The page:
‘The great and fierce mystic Willliam Blake said : “There is no greater act than putting another before you.”
This speaks to a selfless giving that seems to be at the base of meaningful love. Yet having struggled for a lifetime with letting the needs of others define me, I’ve come to understand that without the healthiest form of self-love – without honouring the essence of life this thing called ‘self’ carries , the way a pod carries a seed – putting another before you can result in damaging self-sacrifice and endless co-dependence. ‘
From the Book of Awkening Mark Nepo.
Needless to say that when I read this last week it resonated with me – given my belief that ‘if you don’t have yourself, you have nothing.’
I have to say before I write this post that when we were ‘in the thick of it’ (to quote Brenda Russell) I never had any fear about finding myself, not after the initial conversation that I had with myself in the mirror all those years ago. I can remember feeling so alone at that point, even though Danny had come back, because everything that I thought ‘was’, was not. I knew at that point that the only person that I could ever rely on was myself, and I had to find me again to survive.
The reason for me writing this post is because of the interaction that I have with others and I pick up so often how people struggle to find themselves. I have written about how I did it and what I did to find myself, but I understand that for some it can still be so daunting, confusing and also frightening. But I am so passionate in my belief that this is essential for not only survival but for a better relationship that I am going to try and break it down some more:
Firstly I believe that to find yourself you have to acknowledge your fears and face them: One of which may well be that if you find yourself you will not stay. I write about this often, how I thought I feared this most of all, and when I read back through my journals I was shocked to find that even in 2013 I wondered if I had changed so much that Danny and I could not survive. (I know! But there were other things that happened after that led me to understand that we could.) For me the only answer to the fear was that the worst has already happened, how could it get any worse? But then as time wore on I also realised that to stay with someone out of fear of change, fear of being on your own then you are not really finding yourself and you are only living a half life.(Aren’t you?) I have to be honest and say that I feared that most of all: I feared not finding myself more than not being able to stay. Because I knew that I would not be being honest to myself.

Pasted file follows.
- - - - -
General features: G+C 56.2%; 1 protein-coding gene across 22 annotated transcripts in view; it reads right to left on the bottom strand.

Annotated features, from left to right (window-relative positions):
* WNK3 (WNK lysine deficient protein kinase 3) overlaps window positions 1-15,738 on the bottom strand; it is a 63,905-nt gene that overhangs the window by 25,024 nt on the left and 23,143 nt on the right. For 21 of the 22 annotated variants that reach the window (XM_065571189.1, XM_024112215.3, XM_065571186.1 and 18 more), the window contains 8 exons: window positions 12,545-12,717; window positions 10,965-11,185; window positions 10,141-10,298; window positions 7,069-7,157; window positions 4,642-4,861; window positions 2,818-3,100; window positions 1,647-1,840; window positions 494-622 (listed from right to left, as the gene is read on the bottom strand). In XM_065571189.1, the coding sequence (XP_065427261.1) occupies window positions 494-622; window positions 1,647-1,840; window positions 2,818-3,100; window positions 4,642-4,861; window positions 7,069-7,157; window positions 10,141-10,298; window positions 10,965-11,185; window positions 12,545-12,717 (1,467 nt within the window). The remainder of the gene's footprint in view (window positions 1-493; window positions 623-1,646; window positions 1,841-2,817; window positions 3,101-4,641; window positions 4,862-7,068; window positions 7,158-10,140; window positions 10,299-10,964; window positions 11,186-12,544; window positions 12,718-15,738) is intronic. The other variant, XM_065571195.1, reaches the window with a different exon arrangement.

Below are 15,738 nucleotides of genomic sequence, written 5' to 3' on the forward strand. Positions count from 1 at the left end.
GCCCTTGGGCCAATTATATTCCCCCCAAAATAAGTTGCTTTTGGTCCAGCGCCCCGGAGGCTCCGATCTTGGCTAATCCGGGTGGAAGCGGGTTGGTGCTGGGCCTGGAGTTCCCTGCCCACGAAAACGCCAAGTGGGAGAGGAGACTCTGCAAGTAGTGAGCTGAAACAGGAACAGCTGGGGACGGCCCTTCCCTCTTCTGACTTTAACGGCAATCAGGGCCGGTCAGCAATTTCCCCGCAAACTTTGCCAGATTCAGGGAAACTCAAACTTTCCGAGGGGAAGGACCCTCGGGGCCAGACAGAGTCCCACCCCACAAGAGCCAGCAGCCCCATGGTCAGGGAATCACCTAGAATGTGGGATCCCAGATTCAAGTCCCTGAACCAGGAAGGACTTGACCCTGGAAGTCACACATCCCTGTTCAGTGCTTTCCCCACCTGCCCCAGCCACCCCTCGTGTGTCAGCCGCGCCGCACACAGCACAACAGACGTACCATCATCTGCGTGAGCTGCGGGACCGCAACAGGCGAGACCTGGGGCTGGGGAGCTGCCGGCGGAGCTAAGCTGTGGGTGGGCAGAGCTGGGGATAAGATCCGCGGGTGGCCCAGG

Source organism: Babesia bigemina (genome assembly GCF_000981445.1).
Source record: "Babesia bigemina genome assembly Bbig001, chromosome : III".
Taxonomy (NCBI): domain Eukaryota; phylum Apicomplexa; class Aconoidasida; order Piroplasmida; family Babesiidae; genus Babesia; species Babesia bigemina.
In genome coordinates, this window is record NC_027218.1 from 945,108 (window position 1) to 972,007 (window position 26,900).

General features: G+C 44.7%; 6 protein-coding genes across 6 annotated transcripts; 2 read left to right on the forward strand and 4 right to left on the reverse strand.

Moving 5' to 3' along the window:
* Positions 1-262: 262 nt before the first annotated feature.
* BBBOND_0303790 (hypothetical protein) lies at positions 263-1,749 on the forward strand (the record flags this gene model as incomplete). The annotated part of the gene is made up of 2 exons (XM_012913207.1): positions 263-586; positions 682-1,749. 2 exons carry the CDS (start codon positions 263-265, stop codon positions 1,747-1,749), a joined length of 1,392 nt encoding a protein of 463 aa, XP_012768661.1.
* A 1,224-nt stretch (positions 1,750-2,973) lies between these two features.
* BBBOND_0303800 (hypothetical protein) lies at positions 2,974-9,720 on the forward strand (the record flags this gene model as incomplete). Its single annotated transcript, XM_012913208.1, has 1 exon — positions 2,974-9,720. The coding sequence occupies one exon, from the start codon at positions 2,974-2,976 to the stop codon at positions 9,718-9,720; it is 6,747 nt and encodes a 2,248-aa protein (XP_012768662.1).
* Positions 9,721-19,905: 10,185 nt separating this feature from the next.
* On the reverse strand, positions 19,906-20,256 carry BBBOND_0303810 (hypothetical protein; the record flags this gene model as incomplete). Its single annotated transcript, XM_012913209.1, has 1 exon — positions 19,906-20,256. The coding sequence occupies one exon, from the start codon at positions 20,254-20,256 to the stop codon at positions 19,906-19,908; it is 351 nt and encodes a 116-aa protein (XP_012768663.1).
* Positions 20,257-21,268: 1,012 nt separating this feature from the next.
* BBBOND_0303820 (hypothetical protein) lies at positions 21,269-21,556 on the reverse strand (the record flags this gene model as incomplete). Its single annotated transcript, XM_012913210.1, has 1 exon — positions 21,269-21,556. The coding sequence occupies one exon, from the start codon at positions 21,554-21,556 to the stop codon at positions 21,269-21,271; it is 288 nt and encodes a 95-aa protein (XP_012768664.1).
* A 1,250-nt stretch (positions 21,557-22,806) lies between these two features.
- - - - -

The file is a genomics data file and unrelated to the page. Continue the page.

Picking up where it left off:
As I write this I realise that is why I kept the journal, that is why the journal saved me, and that is why some people struggle to keep a journal: because if you lie in what you write in the journal then the only person you are lying to is you; so people turn away from writing what they feel, they decide that it is better not to know, even though they know anyway! It is called ‘The Road Less Travelled’ for a reason.
So here is what I believe you can do to find yourself (if you want to.)
Start small. I did, the first thing I did was keep the journal. The journal was me, it was about finding me, and it was something that made me face my fears and something that did not include Danny, unless I wanted it to.
Be on your own: I would leave work and park on the seafront and look out to sea for an hour on my own. Looking back perhaps it was my way of showing myself that I was not afraid to be on my own. I did not feel that I had to include Danny in everything or tell him everything I did or the thoughts that I had. They were mine, they were the start of finding me. I went for walks on my own, I watched TV programmes that I wanted to watch when Danny was not there, small, small things but pertinent never the less.